Sterling Roberts

Man accused of pulling trigger in murder plot case pleads not guilty

The man indicted for shooting and killing Robert “Bobby” Caldwell in August 2017 was arraigned Tuesday in federal court as members of Caldwell’s family watched in the gallery.

Sterling Roberts, 35, could face the death penalty if convicted on the indicted charges in Dayton’s U.S. District Court. Caldwell, 35, of Beavercreek, was killed in front of his three sons, one of whom went missing for about a year after Caldwell’s funeral.

RELATED: Man accused of killing father in front of his sons in local jail

Roberts’ attorneys on Tuesday entered not guilty pleas for him. U.S. District Court Judge Thomas Rose set a March 12 scheduling conference.

“This is definitely not a day we’ve been looking forward to. It’s definitely a lot of dread on our part. None of us really want to see him,” said Katie Swift, Bobby’s sister. “We don’t want to see the face of the man who pulled the trigger. But we aren’t here for Sterling. We’re here for Bobby.”

Roberts recently was sentenced to 10 years in South Carolina for an unrelated federal gun crime. He was moved to a federal prison in Oklahoma before being transferred Jan. 25 to Butler County Jail.

RELATED: Accused killer of Beavercreek man sentenced in South Carolina

Roberts faces counts of stalking, felon in possession of a firearm, discharging a firearm during and in relation to a crime of violence and aiding and abetting.

U.S. Attorney for the Southern District of Ohio Benjamin Glassman said the counts against Sterling Roberts and Tawnney (Thomas) Caldwell (Bobby’s ex-wife), are death-penalty eligible.

The lengthy process that determines if prosecutors actually seek the death penalty is up to the Attorney General of the United States, Glassman said.

RELATED: Local woman made $2.5 million in sex-for-money scheme, feds say

Four others — Sterling’s brothers Christopher Roberts and Chance Deakin plus Tawnney’s mother and stepfather, Chandra and James Harmon — are charged in what prosecutors have called a murder-for-hire plot.

“These are very serious charges, there’s no doubt about that,” Glassman said. “I commend the FBI and the local law enforcement agencies that have worked with the FBI to bring these defendants to trial.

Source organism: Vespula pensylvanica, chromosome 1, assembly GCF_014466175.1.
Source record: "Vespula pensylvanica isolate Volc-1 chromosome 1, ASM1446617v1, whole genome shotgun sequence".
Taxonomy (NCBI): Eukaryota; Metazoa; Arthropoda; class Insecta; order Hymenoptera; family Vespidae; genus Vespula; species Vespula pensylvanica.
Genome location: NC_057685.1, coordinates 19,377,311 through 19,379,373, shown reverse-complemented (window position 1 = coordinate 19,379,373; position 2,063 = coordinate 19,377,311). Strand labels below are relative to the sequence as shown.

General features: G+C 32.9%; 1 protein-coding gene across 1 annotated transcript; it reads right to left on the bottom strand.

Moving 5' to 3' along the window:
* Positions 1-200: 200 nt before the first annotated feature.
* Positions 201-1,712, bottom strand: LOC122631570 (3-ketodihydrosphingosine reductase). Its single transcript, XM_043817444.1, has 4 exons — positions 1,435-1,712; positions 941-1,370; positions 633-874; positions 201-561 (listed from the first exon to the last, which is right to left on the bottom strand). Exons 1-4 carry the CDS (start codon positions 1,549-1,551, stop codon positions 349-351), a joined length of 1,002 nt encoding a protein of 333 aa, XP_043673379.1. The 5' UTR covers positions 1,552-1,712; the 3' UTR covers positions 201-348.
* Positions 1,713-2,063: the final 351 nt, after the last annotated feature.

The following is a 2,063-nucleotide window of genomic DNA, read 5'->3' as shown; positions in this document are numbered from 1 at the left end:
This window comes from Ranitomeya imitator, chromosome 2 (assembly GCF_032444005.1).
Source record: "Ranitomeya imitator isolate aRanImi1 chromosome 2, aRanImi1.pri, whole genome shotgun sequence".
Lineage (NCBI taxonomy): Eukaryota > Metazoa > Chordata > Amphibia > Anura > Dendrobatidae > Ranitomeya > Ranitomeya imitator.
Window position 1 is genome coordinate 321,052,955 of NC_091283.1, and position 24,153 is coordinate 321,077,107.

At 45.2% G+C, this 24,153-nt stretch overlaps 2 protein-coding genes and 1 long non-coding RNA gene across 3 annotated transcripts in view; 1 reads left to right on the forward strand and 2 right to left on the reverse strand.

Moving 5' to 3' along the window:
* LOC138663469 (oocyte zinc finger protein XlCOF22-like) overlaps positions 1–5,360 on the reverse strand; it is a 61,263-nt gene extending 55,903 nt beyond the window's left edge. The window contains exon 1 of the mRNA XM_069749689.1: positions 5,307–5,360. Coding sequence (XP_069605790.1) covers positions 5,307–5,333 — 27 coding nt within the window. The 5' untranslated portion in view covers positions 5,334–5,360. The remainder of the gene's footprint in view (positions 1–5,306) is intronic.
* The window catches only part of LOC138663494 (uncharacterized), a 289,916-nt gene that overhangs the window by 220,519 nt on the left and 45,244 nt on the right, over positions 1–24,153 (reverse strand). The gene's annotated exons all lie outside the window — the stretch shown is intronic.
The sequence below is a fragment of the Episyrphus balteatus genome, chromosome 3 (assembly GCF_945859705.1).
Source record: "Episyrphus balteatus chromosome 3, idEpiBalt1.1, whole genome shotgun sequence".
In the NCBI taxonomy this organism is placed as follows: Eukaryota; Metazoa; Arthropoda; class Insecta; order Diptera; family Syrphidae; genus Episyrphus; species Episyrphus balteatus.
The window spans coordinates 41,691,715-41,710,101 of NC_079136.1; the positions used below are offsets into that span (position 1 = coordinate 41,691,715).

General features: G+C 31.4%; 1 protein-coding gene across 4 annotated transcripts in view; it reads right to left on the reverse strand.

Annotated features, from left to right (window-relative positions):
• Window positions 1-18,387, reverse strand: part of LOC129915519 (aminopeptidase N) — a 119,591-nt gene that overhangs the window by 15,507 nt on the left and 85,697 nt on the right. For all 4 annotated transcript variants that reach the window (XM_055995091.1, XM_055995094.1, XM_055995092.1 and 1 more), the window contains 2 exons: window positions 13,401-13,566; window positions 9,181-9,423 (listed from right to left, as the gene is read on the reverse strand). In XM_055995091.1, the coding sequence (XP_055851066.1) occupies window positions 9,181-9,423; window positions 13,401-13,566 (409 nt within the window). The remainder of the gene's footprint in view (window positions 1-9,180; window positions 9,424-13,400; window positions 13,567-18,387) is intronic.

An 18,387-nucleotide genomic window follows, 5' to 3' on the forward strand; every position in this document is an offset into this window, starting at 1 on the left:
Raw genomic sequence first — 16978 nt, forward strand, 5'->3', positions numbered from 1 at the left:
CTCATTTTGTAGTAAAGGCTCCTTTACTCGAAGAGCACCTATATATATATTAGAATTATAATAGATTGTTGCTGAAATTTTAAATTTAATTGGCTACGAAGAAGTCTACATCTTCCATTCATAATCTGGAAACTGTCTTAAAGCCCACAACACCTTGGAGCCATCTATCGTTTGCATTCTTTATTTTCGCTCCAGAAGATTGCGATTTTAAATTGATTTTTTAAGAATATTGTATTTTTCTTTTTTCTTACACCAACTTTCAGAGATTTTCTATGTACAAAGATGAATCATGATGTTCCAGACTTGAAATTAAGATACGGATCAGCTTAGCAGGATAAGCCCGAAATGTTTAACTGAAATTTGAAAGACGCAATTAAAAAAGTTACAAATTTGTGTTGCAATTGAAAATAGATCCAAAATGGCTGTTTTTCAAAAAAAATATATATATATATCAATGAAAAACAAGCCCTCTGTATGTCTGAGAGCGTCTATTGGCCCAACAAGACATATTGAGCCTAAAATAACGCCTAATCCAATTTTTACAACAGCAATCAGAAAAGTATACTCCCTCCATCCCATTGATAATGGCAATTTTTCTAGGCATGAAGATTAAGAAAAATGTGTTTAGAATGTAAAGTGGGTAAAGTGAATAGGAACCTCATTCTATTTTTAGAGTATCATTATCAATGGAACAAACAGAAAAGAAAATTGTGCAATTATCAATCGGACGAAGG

“I think that rather than just get one person who pulled the trigger, every person who was in any way involved in the chain of events leading up to the murder have been charged.”

RELATED: Lawsuit: Woman used escort service funds to help pay for murder of Beavercreek man

According to the six-count indictment, from Aug. 1 to Aug. 5, 2017, Sterling Roberts cyber-stalked Robert Caldwell via cell phone through the assistance of Tawnney Caldwell.

Prosecutors allege that on Aug. 15, 2017, Sterling Roberts used a firearm he illegally possessed and traveled across state lines to stalk and murder Robert Caldwell. Tawnney Caldwell, Deakin, Christopher Roberts and James Harmon are all charged with aiding and abetting the illegal gun possession.

Prosecutors allege Tawnney Caldwell obstructed justice by destroying the contents and data of a cell phone. Tawnney Caldwell and Chandra Harmon also allegedly conspired to intimidate and threaten witnesses related to the case in November 2017.

RELATED: Court records show Riverside homicide suspect has history of mental, criminal problems

Three adults in the home where missing teen Jacob Caldwell was found in August have been charged with interference with custody, according to Miamisburg Municipal Court records.

Donald Bell, 48, Jo Anne Henderson, 52, and Zacheriah Henderson, 23, all each charged with one first-degree misdemeanor.

WRONGFUL DEATH LAWSUIT: Caldwell’s wife sues federal defendants, sheriff for husband’s death

MORE ON JACOB CALDWELL: Missing teen found a year after witnessing his father’s death had run away before, records show

EARLIER: Ex-wife, 5 others indicted in 2017 killing of Ohio man

MORE: Read other stories from Mark Gokavi

SOCIAL MEDIA: Follow Mark Gokavi on Twitter or Facebook

DOWNLOAD OUR FREE MOBILE APPS

Thank you for reading the Dayton Daily News and for supporting local journalism. Subscribers: log in for access to your daily ePaper and premium newsletters.

Thank you for supporting in-depth local journalism with your subscription to the Dayton Daily News. Get more news when you want it with email newsletters just for subscribers. Sign up here.